Welcome to this episode of Hardware to Save a Planet. Today, Dylan is joined by Keegan Kirkpatrick, Founder and CEO of RedWorks Construction Technologies, a company with a mission to decarbonize the construction industry. 

Join them as they discuss how RedWorks manufactures bricks on-site using dirt sourced from the construction site, a solution which can replace concrete and reduce greenhouse gas emissions. They also touch on the challenges of introducing new technology to the conservative construction industry and the lack of regulatory standards for structural materials.

About Keegan

Keegan is an entrepreneur, public speaker, consultant, and engineer all rolled into one. He was passionate about being an astronaut when he grew up and has worked on rockets and satellites in his career. As the founder of RedWorks, he brings technology made for Mars back to Earth. RedWorks uses patented technology to make masonry using the dirt at the construction site, thereby reducing greenhouse emissions. Keegan is also a strategic advisor at Spira and a partner at Space Advisors.

A better way to build

RedWorks is on a mission to decarbonize the construction industry with its hardware that manufactures bricks on-site and on-demand, using dirt sourced from the construction site itself. This is a big deal because those bricks could replace concrete, which is responsible for 8% of global greenhouse gas emissions. Another big emitter in this industry is the transportation of materials to the building site; on-site production can eliminate that impact as well.

Want to learn more?

Check out the key takeaways of this episode below. Better still, listen to the podcast!

Key highlights

  • 08:41 – 10:09 – Decarbonizing the construction industry brick by brick: Keegan explains how RedWorks was conceived in response to NASA’s Centennial Challenge for a solution to build self-contained habitation units on Mars. The hardware for the solution combined 3-D printing with inductive heating while using the soil on Mars. This was then modified and applied to construction on Earth. The inductive heating process consumes significantly less energy than what goes into the production of concrete. Making a pound of concrete releases five and a half pounds of CO2 into the atmosphere; the RedWorks solution emits just one ounce of CO2 for the same pound. When you calculate the impact of using this solution across multiple construction sites, you’re effectively eliminating the CO2 emissions of transporting material to the construction sites.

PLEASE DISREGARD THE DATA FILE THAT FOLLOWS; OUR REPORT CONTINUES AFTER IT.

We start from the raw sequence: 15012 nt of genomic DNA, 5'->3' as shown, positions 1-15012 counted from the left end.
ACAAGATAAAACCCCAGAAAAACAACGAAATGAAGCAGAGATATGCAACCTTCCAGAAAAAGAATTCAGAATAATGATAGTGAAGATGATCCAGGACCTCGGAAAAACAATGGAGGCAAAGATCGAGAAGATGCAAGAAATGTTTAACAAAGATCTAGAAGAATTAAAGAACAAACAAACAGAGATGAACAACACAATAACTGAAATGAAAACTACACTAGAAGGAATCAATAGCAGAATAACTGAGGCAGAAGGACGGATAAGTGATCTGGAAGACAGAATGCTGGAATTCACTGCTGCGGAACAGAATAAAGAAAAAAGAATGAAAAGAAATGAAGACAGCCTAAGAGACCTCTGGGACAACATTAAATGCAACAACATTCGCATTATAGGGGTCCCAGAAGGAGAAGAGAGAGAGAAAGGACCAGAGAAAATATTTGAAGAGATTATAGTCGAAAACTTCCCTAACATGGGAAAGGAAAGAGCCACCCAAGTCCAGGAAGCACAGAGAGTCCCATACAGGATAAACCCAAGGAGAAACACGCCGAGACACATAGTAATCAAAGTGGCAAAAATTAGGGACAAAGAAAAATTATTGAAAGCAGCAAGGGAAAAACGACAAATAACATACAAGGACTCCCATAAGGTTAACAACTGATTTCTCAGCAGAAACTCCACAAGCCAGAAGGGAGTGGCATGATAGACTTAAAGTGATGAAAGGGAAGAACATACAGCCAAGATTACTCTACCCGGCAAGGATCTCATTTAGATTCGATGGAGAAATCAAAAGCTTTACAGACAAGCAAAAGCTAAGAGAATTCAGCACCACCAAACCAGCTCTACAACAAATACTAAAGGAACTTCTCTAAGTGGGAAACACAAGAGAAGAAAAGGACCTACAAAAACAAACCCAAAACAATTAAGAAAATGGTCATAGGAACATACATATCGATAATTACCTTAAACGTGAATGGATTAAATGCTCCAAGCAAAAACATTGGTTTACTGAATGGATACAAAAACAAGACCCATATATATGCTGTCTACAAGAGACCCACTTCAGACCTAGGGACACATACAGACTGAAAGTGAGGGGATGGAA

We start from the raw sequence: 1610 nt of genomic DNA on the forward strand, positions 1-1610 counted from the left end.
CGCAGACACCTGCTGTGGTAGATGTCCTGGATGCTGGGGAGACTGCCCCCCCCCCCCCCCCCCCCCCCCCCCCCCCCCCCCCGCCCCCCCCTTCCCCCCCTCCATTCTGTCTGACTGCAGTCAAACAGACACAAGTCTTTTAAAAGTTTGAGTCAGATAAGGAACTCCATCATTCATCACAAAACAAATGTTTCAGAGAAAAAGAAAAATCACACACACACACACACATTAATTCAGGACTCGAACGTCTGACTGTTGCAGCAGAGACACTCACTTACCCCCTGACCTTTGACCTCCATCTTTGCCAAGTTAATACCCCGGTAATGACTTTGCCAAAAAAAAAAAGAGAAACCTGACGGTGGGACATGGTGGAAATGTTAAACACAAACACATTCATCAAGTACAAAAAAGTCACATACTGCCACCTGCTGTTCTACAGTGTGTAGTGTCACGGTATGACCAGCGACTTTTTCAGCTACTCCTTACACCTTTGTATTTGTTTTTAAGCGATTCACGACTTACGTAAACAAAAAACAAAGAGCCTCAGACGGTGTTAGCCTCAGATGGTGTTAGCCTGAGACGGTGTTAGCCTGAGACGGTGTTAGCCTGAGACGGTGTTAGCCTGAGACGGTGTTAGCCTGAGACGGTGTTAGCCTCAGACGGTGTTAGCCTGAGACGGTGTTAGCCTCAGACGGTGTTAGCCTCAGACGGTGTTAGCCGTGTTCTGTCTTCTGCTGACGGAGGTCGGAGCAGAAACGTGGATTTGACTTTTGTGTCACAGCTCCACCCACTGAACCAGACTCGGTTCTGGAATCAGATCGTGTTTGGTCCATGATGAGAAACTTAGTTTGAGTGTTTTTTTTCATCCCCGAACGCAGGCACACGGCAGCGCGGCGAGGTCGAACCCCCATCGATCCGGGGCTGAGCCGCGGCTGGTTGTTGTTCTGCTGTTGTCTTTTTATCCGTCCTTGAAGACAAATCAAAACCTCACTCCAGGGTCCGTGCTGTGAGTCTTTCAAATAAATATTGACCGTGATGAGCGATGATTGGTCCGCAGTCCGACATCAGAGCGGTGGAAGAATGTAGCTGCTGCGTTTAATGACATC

• 17:05 – 19:42 – RedWorks’ business model: RedWorks’ business model offers its clients the flexibility between lease and lease-to-buy options. The flexibility broadens the audience base by catering both to the DIY enthusiast who wants to redo their patio to large construction companies working on multi-billion dollar projects. RedWorks solution cuts the cost of bricks from $0.55, which you would pay the wholesaler, to $0.05. Lower energy costs and wastage are additional benefits for large contractors. The lower CO2 emissions make it a win-win solution and business model all around.
  • 26:54 – 28:45 – An under the hood look at RedWorks’ solution: Keegan likens the working of the RedWorks machine to a volcano. The dirt particles are heated to the point where they vitrify and fuse together. This material flows like lava, which is then set layer by layer till the brick is built. The advantage of this machine from an additive manufacturing perspective is that, because it’s not a process that uses water or any kind of liquid as a binding agent, the machine’s output cures faster so that the next layer of material can be deposited on top of that. Also, the weight of the material on top of it doesn’t cause any deformation in the lower material.